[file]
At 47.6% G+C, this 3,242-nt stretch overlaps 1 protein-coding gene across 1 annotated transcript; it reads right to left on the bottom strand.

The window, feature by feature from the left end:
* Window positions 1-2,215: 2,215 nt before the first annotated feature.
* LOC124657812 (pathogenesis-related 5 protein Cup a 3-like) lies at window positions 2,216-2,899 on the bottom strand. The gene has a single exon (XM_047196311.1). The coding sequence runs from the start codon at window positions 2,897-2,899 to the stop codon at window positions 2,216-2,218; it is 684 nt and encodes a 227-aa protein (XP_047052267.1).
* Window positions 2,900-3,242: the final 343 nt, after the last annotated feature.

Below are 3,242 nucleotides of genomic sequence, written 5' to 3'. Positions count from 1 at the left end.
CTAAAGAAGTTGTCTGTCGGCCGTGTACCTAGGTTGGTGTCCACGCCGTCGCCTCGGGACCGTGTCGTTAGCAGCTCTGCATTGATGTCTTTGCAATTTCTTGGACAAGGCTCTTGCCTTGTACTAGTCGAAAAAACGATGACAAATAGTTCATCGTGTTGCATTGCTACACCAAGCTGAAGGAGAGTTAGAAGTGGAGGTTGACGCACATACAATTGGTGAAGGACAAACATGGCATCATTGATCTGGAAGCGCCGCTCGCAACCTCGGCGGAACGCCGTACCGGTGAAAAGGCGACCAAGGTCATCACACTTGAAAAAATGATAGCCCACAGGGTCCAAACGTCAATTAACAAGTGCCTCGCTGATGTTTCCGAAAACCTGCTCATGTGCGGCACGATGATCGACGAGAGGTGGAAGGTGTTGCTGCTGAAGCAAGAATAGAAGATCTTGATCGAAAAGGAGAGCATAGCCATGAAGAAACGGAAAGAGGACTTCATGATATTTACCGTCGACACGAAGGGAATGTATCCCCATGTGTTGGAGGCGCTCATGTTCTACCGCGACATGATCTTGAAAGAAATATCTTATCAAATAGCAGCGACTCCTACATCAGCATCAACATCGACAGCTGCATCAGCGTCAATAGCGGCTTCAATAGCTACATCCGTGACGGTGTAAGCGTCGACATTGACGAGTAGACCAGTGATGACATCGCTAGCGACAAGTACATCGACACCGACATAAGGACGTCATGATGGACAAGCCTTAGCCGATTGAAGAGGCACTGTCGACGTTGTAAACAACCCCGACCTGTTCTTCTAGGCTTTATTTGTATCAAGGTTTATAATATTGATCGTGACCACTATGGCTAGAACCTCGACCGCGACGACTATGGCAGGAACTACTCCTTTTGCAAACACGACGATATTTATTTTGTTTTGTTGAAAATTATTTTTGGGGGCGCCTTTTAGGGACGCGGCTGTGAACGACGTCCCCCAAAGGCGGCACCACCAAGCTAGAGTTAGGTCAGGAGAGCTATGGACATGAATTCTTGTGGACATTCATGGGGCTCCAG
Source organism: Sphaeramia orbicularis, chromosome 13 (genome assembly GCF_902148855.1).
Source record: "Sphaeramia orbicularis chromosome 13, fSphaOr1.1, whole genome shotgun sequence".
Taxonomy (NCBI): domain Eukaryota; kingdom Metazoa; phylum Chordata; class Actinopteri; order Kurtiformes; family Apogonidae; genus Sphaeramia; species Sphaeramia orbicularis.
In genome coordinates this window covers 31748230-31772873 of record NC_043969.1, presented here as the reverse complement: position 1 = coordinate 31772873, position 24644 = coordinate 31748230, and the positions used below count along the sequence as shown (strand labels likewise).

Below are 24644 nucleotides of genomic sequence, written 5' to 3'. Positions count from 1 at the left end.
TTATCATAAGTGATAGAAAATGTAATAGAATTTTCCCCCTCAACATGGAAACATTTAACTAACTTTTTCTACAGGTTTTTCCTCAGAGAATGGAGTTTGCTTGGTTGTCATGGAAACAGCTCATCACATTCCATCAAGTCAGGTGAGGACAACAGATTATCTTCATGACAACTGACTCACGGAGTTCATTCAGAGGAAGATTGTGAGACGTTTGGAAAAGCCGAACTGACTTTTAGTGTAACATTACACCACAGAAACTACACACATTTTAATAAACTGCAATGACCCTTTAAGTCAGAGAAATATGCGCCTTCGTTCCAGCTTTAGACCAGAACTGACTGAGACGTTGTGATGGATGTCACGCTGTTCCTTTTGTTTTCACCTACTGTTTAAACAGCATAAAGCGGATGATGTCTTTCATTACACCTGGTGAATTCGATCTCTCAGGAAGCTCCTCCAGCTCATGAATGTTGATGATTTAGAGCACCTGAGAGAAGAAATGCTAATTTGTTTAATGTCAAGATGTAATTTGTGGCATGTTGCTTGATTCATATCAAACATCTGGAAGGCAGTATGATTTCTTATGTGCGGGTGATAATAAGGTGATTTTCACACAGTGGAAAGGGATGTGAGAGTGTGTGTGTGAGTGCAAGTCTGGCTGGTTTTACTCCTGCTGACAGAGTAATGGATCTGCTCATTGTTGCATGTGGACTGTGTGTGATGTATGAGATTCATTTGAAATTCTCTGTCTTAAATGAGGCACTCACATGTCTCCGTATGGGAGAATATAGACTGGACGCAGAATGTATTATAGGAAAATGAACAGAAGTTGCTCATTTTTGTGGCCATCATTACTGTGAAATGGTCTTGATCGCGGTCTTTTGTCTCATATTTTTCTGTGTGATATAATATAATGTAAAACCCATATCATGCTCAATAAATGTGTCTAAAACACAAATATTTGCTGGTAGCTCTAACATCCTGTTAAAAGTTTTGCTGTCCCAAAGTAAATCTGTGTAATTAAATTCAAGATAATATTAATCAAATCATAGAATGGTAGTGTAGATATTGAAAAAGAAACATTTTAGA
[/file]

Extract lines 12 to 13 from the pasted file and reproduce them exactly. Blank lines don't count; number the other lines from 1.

Below are 24644 nucleotides of genomic sequence, written 5' to 3'. Positions count from 1 at the left end.
TTATCATAAGTGATAGAAAATGTAATAGAATTTTCCCCCTCAACATGGAAACATTTAACTAACTTTTTCTACAGGTTTTTCCTCAGAGAATGGAGTTTGCTTGGTTGTCATGGAAACAGCTCATCACATTCCATCAAGTCAGGTGAGGACAACAGATTATCTTCATGACAACTGACTCACGGAGTTCATTCAGAGGAAGATTGTGAGACGTTTGGAAAAGCCGAACTGACTTTTAGTGTAACATTACACCACAGAAACTACACACATTTTAATAAACTGCAATGACCCTTTAAGTCAGAGAAATATGCGCCTTCGTTCCAGCTTTAGACCAGAACTGACTGAGACGTTGTGATGGATGTCACGCTGTTCCTTTTGTTTTCACCTACTGTTTAAACAGCATAAAGCGGATGATGTCTTTCATTACACCTGGTGAATTCGATCTCTCAGGAAGCTCCTCCAGCTCATGAATGTTGATGATTTAGAGCACCTGAGAGAAGAAATGCTAATTTGTTTAATGTCAAGATGTAATTTGTGGCATGTTGCTTGATTCATATCAAACATCTGGAAGGCAGTATGATTTCTTATGTGCGGGTGATAATAAGGTGATTTTCACACAGTGGAAAGGGATGTGAGAGTGTGTGTGTGAGTGCAAGTCTGGCTGGTTTTACTCCTGCTGACAGAGTAATGGATCTGCTCATTGTTGCATGTGGACTGTGTGTGATGTATGAGATTCATTTGAAATTCTCTGTCTTAAATGAGGCACTCACATGTCTCCGTATGGGAGAATATAGACTGGACGCAGAATGTATTATAGGAAAATGAACAGAAGTTGCTCATTTTTGTGGCCATCATTACTGTGAAATGGTCTTGATCGCGGTCTTTTGTCTCATATTTTTCTGTGTGATATAATATAATGTAAAACCCATATCATGCTCAATAAATGTGTCTAAAACACAAATATTTGCTGGTAGCTCTAACATCCTGTTAAAAGTTTTGCTGTCCCAAAGTAAATCTGTGTAATTAAATTCAAGATAATATTAATCAAATCATAGAATGGTAGTGTAGATATTGAAAAAGAAACATTTTAGA